DON'T BE OFFENDED BY THESE THINGS SAID BY A FINN (You're bound to experience these in Finland)

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What things resonated with you from this section? What are the main similarities or differences for this within your culture?

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xx,

Varpu


Transcription of the video

In this lesson, I’ll try to explain what things a Finn might say to you and you shouldn’t take them personally. First of all, don’t be offended if a Finn doesn't ask your name. It’s funny that Finns may keep meeting and greeting acquaintances for months before asking their name, if even then. This is common at work and in leisure, e.g., at the gym.


Furthermore, when two Finnish singles meet at a bar, it’s not uncommon to have a long discussion before the other signals that they should get introduced. Note, that in Finnish, this is done as effortlessly as: “Niin, mä oon…” which translates word-to-word:  “Ahem, I’m…” 


Also, when you are with a Finn or with a group of Finns, and run into their colleague or friend, they might not introduce you. In fact, most likely, they don’t introduce you. This is perfectly normal behavior in Finland and happens all the time between Finns too. 


If you’re attending a party, don’t be alarmed if you’re in a room filled with new people and nobody comes to talk to you. This is, again, normal in Finland. 


On the other hand, if you’re in a party with a soda can in your hand, and someone asks you in bewilderment, “You’re not drinking? Why?” This is also normal and nothing personal. Finland is not such a heavy drinking country as it used to be, and it’s definitely okay not to drink, but sometimes you do get asked why you’re not drinking.    


So, despite many Finns being reserved, we are also very direct. Directness and honesty are tied together in the Finnish culture. Rather than lie, the Finns would tell the truth instead, no matter how hard it is. In Finland, you will never lose your face for making a mistake but you will lose it if you lie.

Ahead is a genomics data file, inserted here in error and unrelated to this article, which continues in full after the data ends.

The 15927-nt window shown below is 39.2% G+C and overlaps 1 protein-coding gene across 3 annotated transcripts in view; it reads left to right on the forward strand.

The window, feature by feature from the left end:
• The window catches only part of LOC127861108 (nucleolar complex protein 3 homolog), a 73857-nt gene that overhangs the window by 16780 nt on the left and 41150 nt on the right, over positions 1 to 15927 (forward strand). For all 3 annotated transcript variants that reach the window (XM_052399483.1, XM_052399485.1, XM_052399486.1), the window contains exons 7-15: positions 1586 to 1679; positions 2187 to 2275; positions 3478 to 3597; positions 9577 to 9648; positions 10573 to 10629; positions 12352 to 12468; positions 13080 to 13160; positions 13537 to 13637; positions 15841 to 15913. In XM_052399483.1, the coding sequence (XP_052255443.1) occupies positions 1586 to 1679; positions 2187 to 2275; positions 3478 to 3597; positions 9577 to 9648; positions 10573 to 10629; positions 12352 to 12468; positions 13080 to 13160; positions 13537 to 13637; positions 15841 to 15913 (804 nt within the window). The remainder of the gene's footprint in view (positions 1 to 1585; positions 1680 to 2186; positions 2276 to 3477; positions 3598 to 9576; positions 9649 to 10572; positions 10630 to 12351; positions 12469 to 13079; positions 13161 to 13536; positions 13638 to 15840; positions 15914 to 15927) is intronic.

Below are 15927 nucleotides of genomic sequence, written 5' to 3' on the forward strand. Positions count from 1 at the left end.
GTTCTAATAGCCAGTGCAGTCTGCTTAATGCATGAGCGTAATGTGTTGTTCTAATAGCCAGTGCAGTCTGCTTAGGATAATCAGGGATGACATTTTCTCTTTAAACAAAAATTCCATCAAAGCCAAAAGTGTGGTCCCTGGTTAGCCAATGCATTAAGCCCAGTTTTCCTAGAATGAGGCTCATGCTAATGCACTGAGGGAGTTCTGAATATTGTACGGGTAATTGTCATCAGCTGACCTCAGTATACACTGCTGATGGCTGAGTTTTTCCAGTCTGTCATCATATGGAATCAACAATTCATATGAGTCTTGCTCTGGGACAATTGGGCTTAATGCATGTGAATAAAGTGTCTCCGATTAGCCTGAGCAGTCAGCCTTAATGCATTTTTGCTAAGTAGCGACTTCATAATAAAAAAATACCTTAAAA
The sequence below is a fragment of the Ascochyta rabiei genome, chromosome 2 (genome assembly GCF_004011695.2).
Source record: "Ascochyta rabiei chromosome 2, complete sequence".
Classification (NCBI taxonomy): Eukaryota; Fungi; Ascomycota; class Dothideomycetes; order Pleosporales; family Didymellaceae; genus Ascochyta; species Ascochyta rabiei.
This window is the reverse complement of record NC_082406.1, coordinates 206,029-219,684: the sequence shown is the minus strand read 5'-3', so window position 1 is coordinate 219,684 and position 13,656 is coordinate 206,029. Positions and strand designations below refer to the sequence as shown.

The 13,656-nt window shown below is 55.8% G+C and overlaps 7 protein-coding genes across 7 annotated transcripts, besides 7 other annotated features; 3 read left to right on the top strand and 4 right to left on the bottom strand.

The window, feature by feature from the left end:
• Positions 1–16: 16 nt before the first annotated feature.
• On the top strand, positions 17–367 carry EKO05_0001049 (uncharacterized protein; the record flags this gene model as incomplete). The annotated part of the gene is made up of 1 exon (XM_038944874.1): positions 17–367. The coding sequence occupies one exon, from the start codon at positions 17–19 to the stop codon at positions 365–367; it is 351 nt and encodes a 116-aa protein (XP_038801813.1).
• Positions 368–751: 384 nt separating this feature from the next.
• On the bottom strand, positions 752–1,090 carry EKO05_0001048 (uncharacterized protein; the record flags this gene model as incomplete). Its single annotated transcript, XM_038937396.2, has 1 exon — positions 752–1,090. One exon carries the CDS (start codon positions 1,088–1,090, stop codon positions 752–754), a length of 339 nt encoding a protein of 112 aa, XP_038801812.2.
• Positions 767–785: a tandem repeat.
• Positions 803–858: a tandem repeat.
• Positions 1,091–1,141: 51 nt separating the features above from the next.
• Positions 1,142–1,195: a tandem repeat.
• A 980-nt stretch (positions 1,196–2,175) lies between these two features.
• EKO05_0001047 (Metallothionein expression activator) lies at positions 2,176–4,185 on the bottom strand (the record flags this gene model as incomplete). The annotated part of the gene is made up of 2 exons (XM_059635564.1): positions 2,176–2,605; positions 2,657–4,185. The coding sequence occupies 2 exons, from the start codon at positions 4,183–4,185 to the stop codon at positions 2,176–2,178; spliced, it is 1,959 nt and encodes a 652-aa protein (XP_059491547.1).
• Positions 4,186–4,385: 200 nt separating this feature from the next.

Okay so this next thing totally annoys all Finns when it happens but I want to mention it here because it’s annoying, sometimes offending, but not personal... 

Telling your personal opinion or giving constructive feedback face to face is difficult for many Finns. Culturally, we are not taught how to say things we focus on that we get it said. That’s why we are often blunt with our words and sometimes we express ourselves in writing, which often makes the situation worse because it makes the situation feel so much bigger. For example, it’s quite typical in Finland to leave a note to your neighbor instead of having a conversation with them about something that’s bothering you.


On the other hand, it is important to know that even the most polite Finnish phrases are not that courteous when translated straight into English. Hence, there are plenty of situations in which Finns think they are being polite, but it doesn’t sound like it to a native English-speaker.  


To give you a couple of examples, firstly, there is no direct equivalent for the word “please” in Finnish. This explains why Finns don’t always remember to use it. Secondly, the weight of the conditional mood is stronger in Finnish than in English. For instance, the words “would” and “could” as such are very polite in Finnish. 


Lastly, a simple “yes” and “no” are both well-mannered answers in Finnish. This makes all Finns easy to read when it comes to spoken communication. Finns mean what they say and say what they mean. That’s a thing of national pride.


Lesson challenge

I’d love to hear your thoughts about this lesson. What things resonated with you from this section? What are the main similarities or differences for this within your culture?

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